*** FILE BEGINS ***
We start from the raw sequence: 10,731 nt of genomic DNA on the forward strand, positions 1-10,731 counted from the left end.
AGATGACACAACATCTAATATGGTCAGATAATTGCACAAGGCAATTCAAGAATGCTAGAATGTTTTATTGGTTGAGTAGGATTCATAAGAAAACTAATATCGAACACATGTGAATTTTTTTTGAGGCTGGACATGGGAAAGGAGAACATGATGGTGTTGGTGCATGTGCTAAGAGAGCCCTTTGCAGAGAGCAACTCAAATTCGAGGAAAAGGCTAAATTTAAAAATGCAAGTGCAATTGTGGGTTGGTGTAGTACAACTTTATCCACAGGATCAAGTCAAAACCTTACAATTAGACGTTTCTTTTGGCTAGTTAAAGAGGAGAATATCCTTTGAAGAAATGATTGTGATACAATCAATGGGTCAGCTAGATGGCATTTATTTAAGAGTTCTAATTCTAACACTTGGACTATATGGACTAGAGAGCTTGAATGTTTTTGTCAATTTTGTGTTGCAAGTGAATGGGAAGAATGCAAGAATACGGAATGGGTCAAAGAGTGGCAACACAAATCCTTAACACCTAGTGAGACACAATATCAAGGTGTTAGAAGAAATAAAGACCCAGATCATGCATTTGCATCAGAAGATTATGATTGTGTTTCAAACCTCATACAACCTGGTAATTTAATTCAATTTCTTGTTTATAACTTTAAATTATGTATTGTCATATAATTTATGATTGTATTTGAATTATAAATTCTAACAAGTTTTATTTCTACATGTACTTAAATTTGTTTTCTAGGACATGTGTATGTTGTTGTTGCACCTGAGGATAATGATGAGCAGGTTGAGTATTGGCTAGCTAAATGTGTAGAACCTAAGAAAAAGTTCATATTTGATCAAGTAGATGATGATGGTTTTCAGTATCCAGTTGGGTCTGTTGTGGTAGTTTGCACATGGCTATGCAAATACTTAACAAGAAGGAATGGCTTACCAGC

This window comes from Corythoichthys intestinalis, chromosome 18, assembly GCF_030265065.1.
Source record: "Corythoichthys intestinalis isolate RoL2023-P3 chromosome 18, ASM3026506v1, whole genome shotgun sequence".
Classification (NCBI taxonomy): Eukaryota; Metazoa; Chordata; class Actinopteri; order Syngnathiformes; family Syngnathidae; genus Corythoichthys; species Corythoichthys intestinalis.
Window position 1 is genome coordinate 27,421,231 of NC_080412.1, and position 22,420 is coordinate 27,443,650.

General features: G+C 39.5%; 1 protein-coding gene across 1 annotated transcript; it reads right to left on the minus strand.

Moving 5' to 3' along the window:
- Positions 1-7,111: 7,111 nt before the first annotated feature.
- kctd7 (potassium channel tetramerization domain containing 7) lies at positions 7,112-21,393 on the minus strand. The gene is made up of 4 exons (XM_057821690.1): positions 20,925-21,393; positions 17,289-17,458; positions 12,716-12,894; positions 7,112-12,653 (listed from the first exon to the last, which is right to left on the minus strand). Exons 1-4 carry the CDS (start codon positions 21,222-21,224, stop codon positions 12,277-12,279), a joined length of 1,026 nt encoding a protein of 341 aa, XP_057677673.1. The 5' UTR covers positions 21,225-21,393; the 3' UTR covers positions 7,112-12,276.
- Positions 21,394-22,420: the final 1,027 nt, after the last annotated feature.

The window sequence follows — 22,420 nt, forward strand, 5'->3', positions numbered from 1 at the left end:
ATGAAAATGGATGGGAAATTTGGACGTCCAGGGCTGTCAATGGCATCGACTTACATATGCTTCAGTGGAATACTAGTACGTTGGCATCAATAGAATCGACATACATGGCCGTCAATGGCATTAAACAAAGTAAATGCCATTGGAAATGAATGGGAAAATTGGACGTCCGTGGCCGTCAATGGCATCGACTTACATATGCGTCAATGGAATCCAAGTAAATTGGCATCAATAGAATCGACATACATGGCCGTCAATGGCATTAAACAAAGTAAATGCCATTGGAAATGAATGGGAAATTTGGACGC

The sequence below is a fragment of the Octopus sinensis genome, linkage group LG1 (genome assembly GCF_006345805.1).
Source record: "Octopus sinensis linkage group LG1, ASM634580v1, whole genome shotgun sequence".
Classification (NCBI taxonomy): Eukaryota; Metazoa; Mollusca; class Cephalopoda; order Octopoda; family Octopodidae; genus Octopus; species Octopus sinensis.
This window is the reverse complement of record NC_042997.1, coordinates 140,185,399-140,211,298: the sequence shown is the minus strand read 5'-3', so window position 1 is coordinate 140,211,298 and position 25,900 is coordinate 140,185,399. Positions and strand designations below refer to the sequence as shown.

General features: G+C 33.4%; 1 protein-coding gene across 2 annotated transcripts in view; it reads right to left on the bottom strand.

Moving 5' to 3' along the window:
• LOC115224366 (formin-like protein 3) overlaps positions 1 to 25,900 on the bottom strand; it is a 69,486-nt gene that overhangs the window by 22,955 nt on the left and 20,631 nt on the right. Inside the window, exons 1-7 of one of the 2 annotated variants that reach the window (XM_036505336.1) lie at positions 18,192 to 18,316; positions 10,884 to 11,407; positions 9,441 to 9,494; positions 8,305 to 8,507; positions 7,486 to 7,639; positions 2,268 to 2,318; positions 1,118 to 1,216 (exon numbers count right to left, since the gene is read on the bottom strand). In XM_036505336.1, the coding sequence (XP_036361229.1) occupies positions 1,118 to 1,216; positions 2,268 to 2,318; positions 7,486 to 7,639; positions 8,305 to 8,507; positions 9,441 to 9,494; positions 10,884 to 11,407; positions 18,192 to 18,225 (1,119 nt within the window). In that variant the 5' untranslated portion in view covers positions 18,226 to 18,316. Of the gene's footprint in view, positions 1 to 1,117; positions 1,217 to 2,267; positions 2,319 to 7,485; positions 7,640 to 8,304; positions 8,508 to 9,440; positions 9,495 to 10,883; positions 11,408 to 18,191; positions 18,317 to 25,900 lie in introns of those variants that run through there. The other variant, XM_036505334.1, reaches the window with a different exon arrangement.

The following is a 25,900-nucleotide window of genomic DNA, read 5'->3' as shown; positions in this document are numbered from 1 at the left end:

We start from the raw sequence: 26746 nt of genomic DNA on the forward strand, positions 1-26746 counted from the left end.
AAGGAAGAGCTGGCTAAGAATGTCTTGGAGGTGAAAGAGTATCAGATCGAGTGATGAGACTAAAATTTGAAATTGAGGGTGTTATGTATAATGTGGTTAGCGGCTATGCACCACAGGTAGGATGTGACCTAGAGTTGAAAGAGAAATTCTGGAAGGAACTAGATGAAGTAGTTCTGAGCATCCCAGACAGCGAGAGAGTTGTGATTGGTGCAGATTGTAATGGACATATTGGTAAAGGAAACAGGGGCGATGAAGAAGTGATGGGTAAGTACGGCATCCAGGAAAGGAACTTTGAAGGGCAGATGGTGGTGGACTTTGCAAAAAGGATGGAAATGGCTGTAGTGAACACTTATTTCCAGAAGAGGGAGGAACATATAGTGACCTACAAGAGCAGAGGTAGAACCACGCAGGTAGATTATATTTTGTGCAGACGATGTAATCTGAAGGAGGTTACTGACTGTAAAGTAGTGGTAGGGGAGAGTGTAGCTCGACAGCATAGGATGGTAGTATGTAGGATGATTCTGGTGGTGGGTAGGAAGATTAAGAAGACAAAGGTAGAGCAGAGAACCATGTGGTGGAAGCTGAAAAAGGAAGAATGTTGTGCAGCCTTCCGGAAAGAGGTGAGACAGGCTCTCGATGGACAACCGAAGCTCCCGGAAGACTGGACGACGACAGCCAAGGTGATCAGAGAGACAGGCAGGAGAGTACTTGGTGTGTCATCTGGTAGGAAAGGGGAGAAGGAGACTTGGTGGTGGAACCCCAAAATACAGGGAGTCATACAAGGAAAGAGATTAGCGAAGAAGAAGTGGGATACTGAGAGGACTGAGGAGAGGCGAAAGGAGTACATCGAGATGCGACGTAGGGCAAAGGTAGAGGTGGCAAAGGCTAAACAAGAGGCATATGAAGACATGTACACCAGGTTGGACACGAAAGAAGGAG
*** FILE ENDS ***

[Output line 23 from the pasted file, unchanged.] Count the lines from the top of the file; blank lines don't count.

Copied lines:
AAGGAAGAGCTGGCTAAGAATGTCTTGGAGGTGAAAGAGTATCAGATCGAGTGATGAGACTAAAATTTGAAATTGAGGGTGTTATGTATAATGTGGTTAGCGGCTATGCACCACAGGTAGGATGTGACCTAGAGTTGAAAGAGAAATTCTGGAAGGAACTAGATGAAGTAGTTCTGAGCATCCCAGACAGCGAGAGAGTTGTGATTGGTGCAGATTGTAATGGACATATTGGTAAAGGAAACAGGGGCGATGAAGAAGTGATGGGTAAGTACGGCATCCAGGAAAGGAACTTTGAAGGGCAGATGGTGGTGGACTTTGCAAAAAGGATGGAAATGGCTGTAGTGAACACTTATTTCCAGAAGAGGGAGGAACATATAGTGACCTACAAGAGCAGAGGTAGAACCACGCAGGTAGATTATATTTTGTGCAGACGATGTAATCTGAAGGAGGTTACTGACTGTAAAGTAGTGGTAGGGGAGAGTGTAGCTCGACAGCATAGGATGGTAGTATGTAGGATGATTCTGGTGGTGGGTAGGAAGATTAAGAAGACAAAGGTAGAGCAGAGAACCATGTGGTGGAAGCTGAAAAAGGAAGAATGTTGTGCAGCCTTCCGGAAAGAGGTGAGACAGGCTCTCGATGGACAACCGAAGCTCCCGGAAGACTGGACGACGACAGCCAAGGTGATCAGAGAGACAGGCAGGAGAGTACTTGGTGTGTCATCTGGTAGGAAAGGGGAGAAGGAGACTTGGTGGTGGAACCCCAAAATACAGGGAGTCATACAAGGAAAGAGATTAGCGAAGAAGAAGTGGGATACTGAGAGGACTGAGGAGAGGCGAAAGGAGTACATCGAGATGCGACGTAGGGCAAAGGTAGAGGTGGCAAAGGCTAAACAAGAGGCATATGAAGACATGTACACCAGGTTGGACACGAAAGAAGGAG